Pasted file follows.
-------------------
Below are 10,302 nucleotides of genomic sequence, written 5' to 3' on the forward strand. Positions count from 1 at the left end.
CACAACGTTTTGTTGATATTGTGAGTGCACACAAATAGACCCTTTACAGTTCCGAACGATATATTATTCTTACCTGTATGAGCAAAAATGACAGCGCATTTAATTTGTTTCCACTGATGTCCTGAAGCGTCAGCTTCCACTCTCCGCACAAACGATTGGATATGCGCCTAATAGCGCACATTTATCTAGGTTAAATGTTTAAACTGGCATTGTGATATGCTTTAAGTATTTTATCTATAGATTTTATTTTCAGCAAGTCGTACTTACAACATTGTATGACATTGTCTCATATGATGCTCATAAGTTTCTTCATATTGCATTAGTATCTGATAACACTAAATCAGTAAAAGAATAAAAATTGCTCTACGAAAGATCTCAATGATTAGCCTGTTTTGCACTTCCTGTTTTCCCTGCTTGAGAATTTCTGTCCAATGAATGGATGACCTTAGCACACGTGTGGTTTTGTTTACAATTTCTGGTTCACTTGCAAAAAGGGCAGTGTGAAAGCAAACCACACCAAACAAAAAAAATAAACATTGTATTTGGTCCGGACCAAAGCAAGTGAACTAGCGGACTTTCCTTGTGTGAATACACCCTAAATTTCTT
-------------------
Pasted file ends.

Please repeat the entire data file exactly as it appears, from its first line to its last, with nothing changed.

Below are 10,302 nucleotides of genomic sequence, written 5' to 3' on the forward strand. Positions count from 1 at the left end.
CACAACGTTTTGTTGATATTGTGAGTGCACACAAATAGACCCTTTACAGTTCCGAACGATATATTATTCTTACCTGTATGAGCAAAAATGACAGCGCATTTAATTTGTTTCCACTGATGTCCTGAAGCGTCAGCTTCCACTCTCCGCACAAACGATTGGATATGCGCCTAATAGCGCACATTTATCTAGGTTAAATGTTTAAACTGGCATTGTGATATGCTTTAAGTATTTTATCTATAGATTTTATTTTCAGCAAGTCGTACTTACAACATTGTATGACATTGTCTCATATGATGCTCATAAGTTTCTTCATATTGCATTAGTATCTGATAACACTAAATCAGTAAAAGAATAAAAATTGCTCTACGAAAGATCTCAATGATTAGCCTGTTTTGCACTTCCTGTTTTCCCTGCTTGAGAATTTCTGTCCAATGAATGGATGACCTTAGCACACGTGTGGTTTTGTTTACAATTTCTGGTTCACTTGCAAAAAGGGCAGTGTGAAAGCAAACCACACCAAACAAAAAAAATAAACATTGTATTTGGTCCGGACCAAAGCAAGTGAACTAGCGGACTTTCCTTGTGTGAATACACCCTAAATTTCTT